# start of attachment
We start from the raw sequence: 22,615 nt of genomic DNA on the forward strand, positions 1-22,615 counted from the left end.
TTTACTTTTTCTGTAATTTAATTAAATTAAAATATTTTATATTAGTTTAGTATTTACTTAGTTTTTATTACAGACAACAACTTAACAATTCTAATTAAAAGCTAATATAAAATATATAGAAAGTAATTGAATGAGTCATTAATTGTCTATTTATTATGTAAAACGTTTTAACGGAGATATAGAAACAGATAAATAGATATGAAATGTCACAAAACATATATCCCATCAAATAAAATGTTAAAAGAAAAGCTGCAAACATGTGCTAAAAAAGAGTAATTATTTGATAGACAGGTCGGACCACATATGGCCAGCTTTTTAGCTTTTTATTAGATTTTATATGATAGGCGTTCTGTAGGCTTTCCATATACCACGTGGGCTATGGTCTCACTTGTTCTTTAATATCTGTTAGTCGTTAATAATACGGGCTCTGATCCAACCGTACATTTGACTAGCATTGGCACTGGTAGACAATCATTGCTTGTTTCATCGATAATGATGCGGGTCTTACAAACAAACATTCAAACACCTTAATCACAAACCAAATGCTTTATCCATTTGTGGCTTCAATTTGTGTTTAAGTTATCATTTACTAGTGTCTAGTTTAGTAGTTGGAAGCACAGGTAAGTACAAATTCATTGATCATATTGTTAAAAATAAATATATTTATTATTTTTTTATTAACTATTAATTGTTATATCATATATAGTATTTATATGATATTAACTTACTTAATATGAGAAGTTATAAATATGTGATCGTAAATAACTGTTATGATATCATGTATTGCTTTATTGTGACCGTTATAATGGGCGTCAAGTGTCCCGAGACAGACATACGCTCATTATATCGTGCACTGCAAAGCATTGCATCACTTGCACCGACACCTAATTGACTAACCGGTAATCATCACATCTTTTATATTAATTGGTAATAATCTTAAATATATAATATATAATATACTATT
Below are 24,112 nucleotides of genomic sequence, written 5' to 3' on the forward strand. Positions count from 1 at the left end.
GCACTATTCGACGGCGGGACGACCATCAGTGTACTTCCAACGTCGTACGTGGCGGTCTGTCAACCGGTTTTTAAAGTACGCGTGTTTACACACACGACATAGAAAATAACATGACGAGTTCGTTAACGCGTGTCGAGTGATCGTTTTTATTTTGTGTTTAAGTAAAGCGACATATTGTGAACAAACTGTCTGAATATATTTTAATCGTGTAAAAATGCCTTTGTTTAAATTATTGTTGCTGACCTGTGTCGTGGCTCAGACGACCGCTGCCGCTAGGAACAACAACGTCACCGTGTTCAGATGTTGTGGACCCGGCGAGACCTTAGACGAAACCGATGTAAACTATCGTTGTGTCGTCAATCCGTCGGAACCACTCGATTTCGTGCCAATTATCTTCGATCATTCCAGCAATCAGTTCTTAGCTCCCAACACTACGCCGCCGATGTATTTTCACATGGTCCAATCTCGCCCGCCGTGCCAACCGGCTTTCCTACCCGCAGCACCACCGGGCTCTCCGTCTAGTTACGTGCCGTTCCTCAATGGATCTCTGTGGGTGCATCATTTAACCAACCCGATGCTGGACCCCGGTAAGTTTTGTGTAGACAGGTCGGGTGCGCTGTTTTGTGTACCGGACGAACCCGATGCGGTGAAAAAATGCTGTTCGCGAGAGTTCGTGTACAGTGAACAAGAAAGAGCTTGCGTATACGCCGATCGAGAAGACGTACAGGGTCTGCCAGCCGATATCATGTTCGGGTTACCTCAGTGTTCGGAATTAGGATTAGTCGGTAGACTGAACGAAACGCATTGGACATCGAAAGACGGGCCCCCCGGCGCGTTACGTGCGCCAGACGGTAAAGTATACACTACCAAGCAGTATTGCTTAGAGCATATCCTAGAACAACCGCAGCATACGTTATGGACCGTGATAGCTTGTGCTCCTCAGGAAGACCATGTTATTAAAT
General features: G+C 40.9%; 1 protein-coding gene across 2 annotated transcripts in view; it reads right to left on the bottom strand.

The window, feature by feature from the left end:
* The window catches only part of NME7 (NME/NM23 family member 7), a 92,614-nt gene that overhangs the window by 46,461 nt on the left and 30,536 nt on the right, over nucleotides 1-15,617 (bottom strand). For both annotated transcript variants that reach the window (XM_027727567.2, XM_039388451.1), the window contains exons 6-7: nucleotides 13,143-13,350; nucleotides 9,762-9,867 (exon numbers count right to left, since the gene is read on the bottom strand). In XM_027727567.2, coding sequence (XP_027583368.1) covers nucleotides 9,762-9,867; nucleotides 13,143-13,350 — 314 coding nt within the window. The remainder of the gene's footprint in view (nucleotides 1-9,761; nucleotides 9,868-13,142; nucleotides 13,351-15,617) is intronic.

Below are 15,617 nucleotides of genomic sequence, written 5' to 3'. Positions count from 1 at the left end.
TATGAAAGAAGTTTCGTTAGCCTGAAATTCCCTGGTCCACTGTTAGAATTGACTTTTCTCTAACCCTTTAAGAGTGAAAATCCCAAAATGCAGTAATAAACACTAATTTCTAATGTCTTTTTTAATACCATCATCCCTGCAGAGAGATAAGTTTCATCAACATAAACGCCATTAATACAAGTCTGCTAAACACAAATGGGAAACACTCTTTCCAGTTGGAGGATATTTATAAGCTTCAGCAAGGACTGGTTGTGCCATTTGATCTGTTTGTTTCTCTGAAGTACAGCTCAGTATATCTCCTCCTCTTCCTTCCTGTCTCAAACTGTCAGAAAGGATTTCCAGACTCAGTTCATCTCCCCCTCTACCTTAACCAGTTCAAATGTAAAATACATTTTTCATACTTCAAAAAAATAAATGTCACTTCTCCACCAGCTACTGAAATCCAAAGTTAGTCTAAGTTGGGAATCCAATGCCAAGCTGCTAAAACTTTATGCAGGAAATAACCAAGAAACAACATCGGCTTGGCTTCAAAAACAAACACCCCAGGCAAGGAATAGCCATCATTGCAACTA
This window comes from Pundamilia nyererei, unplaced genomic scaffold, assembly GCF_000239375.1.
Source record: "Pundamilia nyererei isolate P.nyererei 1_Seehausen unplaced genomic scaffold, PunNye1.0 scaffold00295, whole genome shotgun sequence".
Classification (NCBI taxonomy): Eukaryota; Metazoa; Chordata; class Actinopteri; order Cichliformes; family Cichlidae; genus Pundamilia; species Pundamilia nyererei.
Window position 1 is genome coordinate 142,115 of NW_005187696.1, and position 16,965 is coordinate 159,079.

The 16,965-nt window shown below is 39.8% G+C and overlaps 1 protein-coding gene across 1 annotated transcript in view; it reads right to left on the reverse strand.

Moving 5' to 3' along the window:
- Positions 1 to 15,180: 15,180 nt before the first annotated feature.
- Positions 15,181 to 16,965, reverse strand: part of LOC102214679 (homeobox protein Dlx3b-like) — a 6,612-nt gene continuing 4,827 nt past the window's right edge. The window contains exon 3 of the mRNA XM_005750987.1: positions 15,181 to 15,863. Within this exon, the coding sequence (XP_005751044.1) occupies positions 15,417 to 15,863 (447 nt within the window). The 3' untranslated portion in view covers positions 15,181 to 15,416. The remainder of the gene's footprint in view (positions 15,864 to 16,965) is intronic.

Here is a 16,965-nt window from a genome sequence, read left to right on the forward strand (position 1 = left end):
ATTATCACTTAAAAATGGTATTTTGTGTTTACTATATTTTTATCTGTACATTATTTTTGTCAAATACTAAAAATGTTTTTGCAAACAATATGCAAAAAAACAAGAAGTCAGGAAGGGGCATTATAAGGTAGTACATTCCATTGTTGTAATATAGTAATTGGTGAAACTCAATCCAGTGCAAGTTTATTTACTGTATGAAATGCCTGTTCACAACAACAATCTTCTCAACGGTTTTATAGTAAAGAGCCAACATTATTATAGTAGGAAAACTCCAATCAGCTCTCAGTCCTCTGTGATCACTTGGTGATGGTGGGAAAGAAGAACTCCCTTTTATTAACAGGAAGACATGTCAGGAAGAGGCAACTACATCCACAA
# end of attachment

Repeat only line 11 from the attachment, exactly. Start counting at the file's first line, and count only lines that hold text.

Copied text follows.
Source record: "Pundamilia nyererei isolate P.nyererei 1_Seehausen unplaced genomic scaffold, PunNye1.0 scaffold00295, whole genome shotgun sequence".